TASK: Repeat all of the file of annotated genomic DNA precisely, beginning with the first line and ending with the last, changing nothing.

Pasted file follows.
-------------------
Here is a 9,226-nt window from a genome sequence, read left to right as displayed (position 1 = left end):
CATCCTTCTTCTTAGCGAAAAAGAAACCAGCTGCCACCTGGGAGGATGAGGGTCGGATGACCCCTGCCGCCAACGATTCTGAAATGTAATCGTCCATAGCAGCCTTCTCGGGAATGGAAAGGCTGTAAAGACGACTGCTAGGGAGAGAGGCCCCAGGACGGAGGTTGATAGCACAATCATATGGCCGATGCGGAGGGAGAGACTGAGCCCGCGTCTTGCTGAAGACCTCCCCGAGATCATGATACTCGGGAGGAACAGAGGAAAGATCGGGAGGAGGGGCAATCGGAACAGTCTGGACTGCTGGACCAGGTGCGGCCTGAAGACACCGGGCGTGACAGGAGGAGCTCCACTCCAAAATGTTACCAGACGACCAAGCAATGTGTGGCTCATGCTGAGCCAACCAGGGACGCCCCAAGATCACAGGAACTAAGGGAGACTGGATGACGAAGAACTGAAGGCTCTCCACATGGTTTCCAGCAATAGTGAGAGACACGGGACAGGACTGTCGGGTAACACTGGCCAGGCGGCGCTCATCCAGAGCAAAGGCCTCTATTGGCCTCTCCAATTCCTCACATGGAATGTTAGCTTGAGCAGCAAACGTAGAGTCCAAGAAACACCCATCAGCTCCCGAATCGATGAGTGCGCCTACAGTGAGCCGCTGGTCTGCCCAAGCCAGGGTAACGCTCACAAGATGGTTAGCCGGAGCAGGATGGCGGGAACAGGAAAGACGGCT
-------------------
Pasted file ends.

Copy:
Here is a 9,226-nt window from a genome sequence, read left to right as displayed (position 1 = left end):
CATCCTTCTTCTTAGCGAAAAAGAAACCAGCTGCCACCTGGGAGGATGAGGGTCGGATGACCCCTGCCGCCAACGATTCTGAAATGTAATCGTCCATAGCAGCCTTCTCGGGAATGGAAAGGCTGTAAAGACGACTGCTAGGGAGAGAGGCCCCAGGACGGAGGTTGATAGCACAATCATATGGCCGATGCGGAGGGAGAGACTGAGCCCGCGTCTTGCTGAAGACCTCCCCGAGATCATGATACTCGGGAGGAACAGAGGAAAGATCGGGAGGAGGGGCAATCGGAACAGTCTGGACTGCTGGACCAGGTGCGGCCTGAAGACACCGGGCGTGACAGGAGGAGCTCCACTCCAAAATGTTACCAGACGACCAAGCAATGTGTGGCTCATGCTGAGCCAACCAGGGACGCCCCAAGATCACAGGAACTAAGGGAGACTGGATGACGAAGAACTGAAGGCTCTCCACATGGTTTCCAGCAATAGTGAGAGACACGGGACAGGACTGTCGGGTAACACTGGCCAGGCGGCGCTCATCCAGAGCAAAGGCCTCTATTGGCCTCTCCAATTCCTCACATGGAATGTTAGCTTGAGCAGCAAACGTAGAGTCCAAGAAACACCCATCAGCTCCCGAATCGATGAGTGCGCCTACAGTGAGCCGCTGGTCTGCCCAAGCCAGGGTAACGCTCACAAGATGGTTAGCCGGAGCAGGATGGCGGGAACAGGAAAGACGGCT